The characters are good, but personally only a few of them stood out to me. First of course was Ferrus Manus, the Gorgon, who by the end I respected quite a lot for his endurance and his desire to earn the Emperor’s respect, and that of his brothers. Bion Henricos was the next most compelling character for me, his affinity for humans is an interesting trait and I do hope he didn’t die at Istvaan so that we can see him again. The only other character I found to be interesting was Gabriel Santar, who Heresy readers will recognize as one of the fallen Iron Hands at Istvaan, who I think displayed the beliefs and culture of the Iron Hands perfectly throughout the story.

The strength of iron...

The action scenes are very good. Plenty of Terminator battles are present in the story and with the Gorgon and the legendary Forgebreaker fighting against an enemy that fans of the series should be able to identify if they pay close enough attention. I got it rather quickly, after all could it have been any other opponent that would try to murder Ferrus Manus? No, it couldn’t have been. The Eldar bring their might to bear as well, matching psykic sorceries against the iron might of the Xth Legion, and when Howling Banshees are involved you know there’ll be plenty of awesome close combat fighting, but add Terminators into it and the fighting takes on a whole other level of coolness.

The pacing of the story is ok but as I have said the first half dragged for me. But the second half more than made up for it as the novella became much more interesting and engrossing. Once I reached that part I wanted to finish Feat of Iron not just to get onto the next story, but to know how this story ended. Spread across three ‘chapters’ the novella is easy to read once you get past the first hump and the Gorgon’s own adventure will really drag you along for the ride.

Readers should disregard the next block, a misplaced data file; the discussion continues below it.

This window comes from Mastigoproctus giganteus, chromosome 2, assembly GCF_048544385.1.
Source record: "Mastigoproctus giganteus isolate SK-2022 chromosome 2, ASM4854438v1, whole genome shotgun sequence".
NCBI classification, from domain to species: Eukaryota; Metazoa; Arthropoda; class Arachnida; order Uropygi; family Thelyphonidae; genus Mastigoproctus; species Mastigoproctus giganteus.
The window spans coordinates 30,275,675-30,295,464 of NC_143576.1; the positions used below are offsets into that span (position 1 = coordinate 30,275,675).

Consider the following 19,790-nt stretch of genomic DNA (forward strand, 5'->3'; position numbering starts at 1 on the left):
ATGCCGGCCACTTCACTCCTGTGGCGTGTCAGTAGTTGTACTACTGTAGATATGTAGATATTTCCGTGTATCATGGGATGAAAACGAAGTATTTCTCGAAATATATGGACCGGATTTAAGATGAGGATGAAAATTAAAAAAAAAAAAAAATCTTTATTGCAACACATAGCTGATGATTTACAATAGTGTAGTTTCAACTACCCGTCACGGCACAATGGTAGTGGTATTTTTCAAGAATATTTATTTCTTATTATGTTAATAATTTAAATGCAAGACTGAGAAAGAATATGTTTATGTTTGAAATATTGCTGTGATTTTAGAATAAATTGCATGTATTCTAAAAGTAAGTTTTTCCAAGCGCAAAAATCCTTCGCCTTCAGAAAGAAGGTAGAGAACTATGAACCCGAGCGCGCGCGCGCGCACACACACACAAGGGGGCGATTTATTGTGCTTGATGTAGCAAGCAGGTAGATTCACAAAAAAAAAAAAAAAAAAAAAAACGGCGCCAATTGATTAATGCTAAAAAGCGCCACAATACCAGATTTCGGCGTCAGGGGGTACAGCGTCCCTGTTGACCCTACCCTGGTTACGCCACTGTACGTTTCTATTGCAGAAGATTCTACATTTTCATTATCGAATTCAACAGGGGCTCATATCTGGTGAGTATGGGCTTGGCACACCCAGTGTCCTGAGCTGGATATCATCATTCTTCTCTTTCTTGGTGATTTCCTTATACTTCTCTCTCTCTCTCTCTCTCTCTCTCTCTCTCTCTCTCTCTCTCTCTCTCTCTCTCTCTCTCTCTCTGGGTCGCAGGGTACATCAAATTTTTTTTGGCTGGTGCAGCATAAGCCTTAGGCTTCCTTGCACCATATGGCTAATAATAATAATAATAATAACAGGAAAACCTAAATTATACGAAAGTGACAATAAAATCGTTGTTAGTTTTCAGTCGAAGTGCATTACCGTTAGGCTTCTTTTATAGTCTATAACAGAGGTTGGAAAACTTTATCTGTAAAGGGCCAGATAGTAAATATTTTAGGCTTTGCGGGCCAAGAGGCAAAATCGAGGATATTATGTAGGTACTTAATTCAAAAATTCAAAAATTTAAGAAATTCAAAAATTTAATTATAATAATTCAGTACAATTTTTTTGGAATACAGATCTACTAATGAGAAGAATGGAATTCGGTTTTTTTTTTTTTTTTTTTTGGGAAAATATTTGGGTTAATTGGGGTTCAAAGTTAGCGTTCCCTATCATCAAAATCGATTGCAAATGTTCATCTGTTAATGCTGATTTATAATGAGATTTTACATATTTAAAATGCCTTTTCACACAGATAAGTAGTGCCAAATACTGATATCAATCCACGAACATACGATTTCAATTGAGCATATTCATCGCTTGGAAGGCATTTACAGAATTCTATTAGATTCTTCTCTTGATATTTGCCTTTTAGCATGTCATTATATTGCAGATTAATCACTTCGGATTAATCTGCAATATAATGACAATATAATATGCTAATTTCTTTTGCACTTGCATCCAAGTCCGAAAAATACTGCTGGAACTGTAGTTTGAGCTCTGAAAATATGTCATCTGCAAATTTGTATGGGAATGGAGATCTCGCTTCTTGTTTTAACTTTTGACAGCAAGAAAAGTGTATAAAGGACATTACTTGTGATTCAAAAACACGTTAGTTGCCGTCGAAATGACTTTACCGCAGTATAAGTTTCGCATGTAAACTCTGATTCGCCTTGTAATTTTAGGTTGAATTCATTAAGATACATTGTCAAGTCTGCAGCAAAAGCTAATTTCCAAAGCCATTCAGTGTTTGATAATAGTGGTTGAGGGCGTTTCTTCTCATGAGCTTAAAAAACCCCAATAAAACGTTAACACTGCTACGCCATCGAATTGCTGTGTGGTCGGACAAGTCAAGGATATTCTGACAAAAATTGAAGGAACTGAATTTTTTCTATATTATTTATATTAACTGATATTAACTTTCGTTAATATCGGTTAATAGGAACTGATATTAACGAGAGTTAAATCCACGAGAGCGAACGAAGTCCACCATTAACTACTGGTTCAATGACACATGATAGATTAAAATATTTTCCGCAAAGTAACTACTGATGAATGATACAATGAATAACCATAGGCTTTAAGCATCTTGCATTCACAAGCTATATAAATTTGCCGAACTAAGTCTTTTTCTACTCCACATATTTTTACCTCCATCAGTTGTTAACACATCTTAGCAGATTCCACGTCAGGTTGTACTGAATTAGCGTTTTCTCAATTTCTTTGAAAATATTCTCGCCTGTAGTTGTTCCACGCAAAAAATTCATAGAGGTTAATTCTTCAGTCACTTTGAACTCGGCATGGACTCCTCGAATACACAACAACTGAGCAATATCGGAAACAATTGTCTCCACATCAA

Special note. I want to say I greatly enjoyed the scene on pages 174 and 175. Any discerning reader will understand what the statues in that scene are meant to be, and the identity of each one. It was a very interesting scene and I spent a few moments re-reading it once I had finished those pages, working out the puzzle for myself. And of course the revelation at the end of The Reflection Crack’d is contined here, the ominous name repeated to ears that also cannot make sense of it.

The ending is one of the most mysterious parts of the entire novel thus far. The Gorgon may not be what was sought, but while I can guess at what Manus’s abductors were speaking of, I cannot make sense of the entire thing. But for now fate is set in motion and things will only get darker from here on out.

For an interesting story, albeit with a slow start, and a nice addition to the mysteries behind the scenes of the Heresy I give Feat of Iron a score of 7.4/10. Though it has a slow start its worth reading the entire story of Feat of Iron, by the end you’ll definitely consider it time well spent.

That’s it for this part of the review. Next time i’ll be reviewing the second half of The Primarchs with the stories The Lion by Gav Thorpe and The Serpent Beneath by Rob Sanders. Until next time,


Lord of the Night

Lord of the Night is one of TFF’s original reviewers. He’s done quite a few for TFF and that number keeps expanding. You’ll enjoy his diverse mix of book reviews. Always a treat.

  • abhinavjain87 Abhinav Jain

    I think you’ve given away a little too many spoilers there, my friend :-)

    • LordoftheNight

      Really? The only spoilers I can see are the things I mentioned about Fulgrim, the novel, and surely anyone who reads this review has already read Fulgrim.

      If not them then do point them out to me so that I can correct them.

      • abhinavjain87 Abhinav Jain

        I’m referring to the ones about Ferrus and his special-case opponents that together form half the narrative of the novel.